At an early-morning ceremony on Friday, the development and construction teams behind the Aloft boutique hotel downtown “topped out” the structure, placing the final beam atop the eight-story structure and reiterating a projected completion date of this fall.
Developer Steve Poe is the driving force behind the 175-room, $25 million project at First and Main streets on Whiskey Row. He announced plans for the hotel, which flies under the Starwood Hotels and Resorts Worldwide banner, in late 2013.
Aloft is geared toward a younger, more discerning audience — one that might appreciate a higher-end guest experience and the proximity to downtown culture. That, of course, will soon include the new Old Forester distillery. It’s also a block from the KFC Yum! Center (and included in its tax increment financing district), and two from Actors Theatre.
The hotel also will have a street-level bar, WXYZ, which will open with a block-party-style get together once the doors are on the place. They’ll serve specialty cocktails and host live music. The WXYZ brand is part of Aloft Hotels. Poe teamed with REI Real Estate Services to develop the hotel. White Lodging will manage.
Aloft is expected to compete with its neighbor to the west, 21C Museum Hotel. But we’re not sold on this whole “can Louisville sustain two hip boutique hotels downtown” concern. They’re fundamentally different — one has food, the other doesn’t. And while they’re both in increasingly walkable areas, they’re not in exactly the same walkable area. We’re thinking they can work in a sort of tandem to capture and help expand a blossoming Generation Y tourism market.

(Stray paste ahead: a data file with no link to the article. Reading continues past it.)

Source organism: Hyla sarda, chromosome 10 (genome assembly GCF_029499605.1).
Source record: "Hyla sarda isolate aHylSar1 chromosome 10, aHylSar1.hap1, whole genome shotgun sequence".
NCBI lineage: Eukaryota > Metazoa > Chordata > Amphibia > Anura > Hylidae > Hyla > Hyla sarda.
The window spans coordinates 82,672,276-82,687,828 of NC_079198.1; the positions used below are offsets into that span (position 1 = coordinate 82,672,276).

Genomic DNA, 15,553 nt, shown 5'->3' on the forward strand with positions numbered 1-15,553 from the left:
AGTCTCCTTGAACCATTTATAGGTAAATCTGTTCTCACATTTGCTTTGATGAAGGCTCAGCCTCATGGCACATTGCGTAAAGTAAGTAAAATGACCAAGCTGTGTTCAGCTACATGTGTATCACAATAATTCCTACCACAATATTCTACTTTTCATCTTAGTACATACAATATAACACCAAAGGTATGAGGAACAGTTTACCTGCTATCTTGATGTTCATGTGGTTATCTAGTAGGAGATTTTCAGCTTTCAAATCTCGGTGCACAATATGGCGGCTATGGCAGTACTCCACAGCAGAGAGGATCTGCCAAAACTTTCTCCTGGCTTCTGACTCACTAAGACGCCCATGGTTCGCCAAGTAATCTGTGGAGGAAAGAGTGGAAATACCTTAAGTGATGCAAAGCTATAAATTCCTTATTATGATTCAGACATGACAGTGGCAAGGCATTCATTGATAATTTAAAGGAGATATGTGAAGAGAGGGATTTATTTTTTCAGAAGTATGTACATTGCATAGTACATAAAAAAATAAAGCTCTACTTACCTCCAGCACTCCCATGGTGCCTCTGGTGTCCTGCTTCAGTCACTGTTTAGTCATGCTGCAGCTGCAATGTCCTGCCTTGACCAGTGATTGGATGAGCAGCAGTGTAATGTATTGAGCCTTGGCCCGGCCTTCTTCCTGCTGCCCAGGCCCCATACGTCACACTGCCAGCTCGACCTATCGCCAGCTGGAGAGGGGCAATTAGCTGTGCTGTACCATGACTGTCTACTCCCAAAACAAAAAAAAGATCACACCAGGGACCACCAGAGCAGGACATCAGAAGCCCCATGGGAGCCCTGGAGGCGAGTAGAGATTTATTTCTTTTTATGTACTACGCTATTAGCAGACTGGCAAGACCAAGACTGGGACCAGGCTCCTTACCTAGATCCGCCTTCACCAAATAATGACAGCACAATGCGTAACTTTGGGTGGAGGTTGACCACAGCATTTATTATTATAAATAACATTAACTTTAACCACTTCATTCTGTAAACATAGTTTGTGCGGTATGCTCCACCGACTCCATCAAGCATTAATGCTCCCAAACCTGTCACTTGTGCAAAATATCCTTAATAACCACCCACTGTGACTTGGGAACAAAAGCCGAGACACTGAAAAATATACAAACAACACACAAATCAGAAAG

Poe and his team — which includes construction partner Whittenberg Construction — were joined by Metro Council President David Tandy and representatives of the Susan G. Komen Foundation, which has partnered with Metro Elevator to launch a “pink elevator” fundraising campaign at the site.
If you spend any time downtown, you’ve surely noticed that pink elevator affixed to the side of Aloft (it’s on the First Street side and pretty much impossible to miss). It’s part of a nationwide effort by Komen to get its iconic pink on high-traffic, high-profile construction sites, to raise both money and awareness. The Louisville campaign will run through July 15.